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Junior Jackson: The church needs more outreach activities

Published:Thursday | August 25, 2016 | 11:36 AM
Junior Jackson speaks of his love for God.


According to a member of the Seventh-day Adventist (SDA) Church in St Mary, the development of custom-made ministerial activities that are designed to target an individual's specific needs is essential if Christians are to successfully continue spreading the word of God.

Junior Jackson, who is a member of the Youth Mass Choir at the SDA Church in Oracabessa, St Mary, is confident that the local community would benefit greatly from this type of service but believes too few Christians understand the relevance of such a mission.

Speaking with Family and Religion last week, he said: "If I had one wish, what I would ask is for more individuals in the Church to see it as a necessity to do more outreach programmes on a personal level and to also minister on a more one-to-one basis.

"It's not that the Church doesn't have this as an agenda, but not everybody sees it as a necessity. I just wish everybody would catch the vision because that kind of outreach allows people in society and the community to basically see the church for what it really is about: kindness and trying to do what Jesus did; go out there and meet with people on their level.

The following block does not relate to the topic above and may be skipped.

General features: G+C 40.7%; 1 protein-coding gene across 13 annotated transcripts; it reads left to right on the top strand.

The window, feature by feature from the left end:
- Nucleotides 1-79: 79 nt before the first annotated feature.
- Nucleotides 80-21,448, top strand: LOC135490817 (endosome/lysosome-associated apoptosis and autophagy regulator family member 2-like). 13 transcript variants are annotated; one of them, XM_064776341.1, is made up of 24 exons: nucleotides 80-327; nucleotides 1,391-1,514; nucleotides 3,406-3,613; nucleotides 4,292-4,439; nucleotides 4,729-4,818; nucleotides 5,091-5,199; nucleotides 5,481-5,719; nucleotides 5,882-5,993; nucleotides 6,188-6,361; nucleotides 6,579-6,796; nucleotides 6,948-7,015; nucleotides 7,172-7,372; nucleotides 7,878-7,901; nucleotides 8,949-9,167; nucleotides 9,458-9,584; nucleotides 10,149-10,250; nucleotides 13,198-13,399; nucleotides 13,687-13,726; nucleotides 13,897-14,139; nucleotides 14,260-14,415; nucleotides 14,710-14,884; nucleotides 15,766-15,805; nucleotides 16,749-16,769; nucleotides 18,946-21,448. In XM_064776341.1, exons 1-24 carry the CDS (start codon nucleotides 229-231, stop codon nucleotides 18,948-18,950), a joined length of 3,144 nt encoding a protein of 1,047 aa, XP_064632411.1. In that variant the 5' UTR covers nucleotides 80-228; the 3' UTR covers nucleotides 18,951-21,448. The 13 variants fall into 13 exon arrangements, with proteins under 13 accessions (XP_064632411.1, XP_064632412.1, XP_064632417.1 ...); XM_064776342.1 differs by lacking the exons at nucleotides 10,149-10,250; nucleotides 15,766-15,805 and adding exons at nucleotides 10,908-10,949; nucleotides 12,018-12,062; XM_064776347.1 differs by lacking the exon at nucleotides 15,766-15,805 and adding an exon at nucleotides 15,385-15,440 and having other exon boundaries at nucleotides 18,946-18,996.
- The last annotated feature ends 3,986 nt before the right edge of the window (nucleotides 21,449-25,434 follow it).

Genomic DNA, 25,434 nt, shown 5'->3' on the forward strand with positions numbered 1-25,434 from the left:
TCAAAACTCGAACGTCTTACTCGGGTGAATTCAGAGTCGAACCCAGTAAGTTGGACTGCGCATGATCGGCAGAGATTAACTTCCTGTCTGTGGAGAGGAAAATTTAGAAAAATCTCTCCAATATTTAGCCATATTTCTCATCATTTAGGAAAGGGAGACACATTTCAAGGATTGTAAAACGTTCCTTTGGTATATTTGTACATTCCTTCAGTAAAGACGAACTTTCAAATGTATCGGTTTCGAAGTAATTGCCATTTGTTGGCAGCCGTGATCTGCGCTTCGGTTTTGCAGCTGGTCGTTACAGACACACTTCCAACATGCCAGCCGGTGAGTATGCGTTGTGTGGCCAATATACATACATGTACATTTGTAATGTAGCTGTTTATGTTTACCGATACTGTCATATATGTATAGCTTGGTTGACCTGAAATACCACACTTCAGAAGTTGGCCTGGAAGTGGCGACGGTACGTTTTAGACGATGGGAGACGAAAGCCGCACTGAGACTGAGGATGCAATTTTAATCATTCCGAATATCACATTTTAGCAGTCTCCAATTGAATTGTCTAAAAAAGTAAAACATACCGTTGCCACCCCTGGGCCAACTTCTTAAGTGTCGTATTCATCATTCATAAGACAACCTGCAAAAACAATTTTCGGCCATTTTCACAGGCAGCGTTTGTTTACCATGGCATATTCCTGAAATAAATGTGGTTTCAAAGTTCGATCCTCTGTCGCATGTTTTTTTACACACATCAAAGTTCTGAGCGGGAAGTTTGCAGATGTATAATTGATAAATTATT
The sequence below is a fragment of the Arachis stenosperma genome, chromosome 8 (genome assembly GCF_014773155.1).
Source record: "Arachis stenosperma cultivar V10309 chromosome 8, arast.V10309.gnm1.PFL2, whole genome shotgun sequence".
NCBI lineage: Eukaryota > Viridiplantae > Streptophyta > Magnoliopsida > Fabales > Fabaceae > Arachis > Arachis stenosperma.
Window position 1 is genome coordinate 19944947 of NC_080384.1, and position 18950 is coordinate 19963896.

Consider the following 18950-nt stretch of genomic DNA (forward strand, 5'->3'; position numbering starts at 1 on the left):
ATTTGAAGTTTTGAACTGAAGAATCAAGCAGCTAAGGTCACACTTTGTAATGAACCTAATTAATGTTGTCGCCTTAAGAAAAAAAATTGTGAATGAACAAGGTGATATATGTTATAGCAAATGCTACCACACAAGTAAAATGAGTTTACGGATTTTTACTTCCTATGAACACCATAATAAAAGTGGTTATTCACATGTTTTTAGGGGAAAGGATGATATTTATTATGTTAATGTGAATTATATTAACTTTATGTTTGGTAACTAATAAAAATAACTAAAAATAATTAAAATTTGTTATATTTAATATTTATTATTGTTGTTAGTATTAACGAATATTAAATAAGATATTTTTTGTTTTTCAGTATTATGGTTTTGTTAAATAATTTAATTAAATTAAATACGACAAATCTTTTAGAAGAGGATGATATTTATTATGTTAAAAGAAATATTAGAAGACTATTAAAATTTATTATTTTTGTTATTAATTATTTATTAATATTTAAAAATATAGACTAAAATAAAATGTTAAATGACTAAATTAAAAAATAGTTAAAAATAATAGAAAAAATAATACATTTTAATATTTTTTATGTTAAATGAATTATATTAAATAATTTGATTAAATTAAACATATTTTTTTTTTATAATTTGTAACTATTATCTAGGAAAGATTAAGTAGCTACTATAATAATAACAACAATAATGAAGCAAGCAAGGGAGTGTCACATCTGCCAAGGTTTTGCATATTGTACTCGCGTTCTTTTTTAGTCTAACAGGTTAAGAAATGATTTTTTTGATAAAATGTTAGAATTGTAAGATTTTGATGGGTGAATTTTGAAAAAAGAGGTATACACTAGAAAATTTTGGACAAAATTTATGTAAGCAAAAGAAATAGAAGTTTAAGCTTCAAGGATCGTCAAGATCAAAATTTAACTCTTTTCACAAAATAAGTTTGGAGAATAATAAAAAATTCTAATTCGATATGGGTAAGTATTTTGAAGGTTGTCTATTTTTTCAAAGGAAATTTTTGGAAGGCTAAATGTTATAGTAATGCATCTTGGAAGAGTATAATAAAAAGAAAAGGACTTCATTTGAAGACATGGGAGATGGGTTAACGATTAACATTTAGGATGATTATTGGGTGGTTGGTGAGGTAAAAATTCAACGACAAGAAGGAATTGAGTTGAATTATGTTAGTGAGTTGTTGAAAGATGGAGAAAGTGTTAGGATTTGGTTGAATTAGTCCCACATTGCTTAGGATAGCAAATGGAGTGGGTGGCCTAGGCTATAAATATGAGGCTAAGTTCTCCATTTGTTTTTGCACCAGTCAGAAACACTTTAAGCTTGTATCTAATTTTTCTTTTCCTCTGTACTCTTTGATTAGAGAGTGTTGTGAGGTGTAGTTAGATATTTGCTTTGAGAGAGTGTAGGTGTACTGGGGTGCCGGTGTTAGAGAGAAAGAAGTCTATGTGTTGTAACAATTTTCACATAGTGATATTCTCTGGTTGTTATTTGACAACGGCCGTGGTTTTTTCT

"When people see the Church actually cares for their individual needs as how Jesus would have cared for people's needs, I believe they will eventually come to see more of what the Church has to offer, and that's not just from a spiritual perspective, but also from a social perspective."

Jackson, 34, believes that the reluctance of some followers to accept and emulate Jesus' outreach model may stem from the fact that many are still heavily influenced by secular ideologies and principals.

He explained: "I've been a Christian for 15 years, and for me, becoming a Christian wasn't anything social. It was more about trying to follow what the Bible taught.

"I was the type of person who used to party, and that type of thing, but I saw where the Church had something better to offer, Christ, and I needed something better at the time, so when it was introduced to me, I jumped on it, and the rest is history.

"But for many people who are actually in the Church, perhaps 60 per cent of them came in as a result of baptism, and perhaps the way society moulded their minds is still a part of their psyche and how they think.

"Because of this, it actually takes a while to forget what society would have taught them and learn what the Church has to teach, and it's only when that happens that you will actually see the vision. I just wish that process would take place more speedily."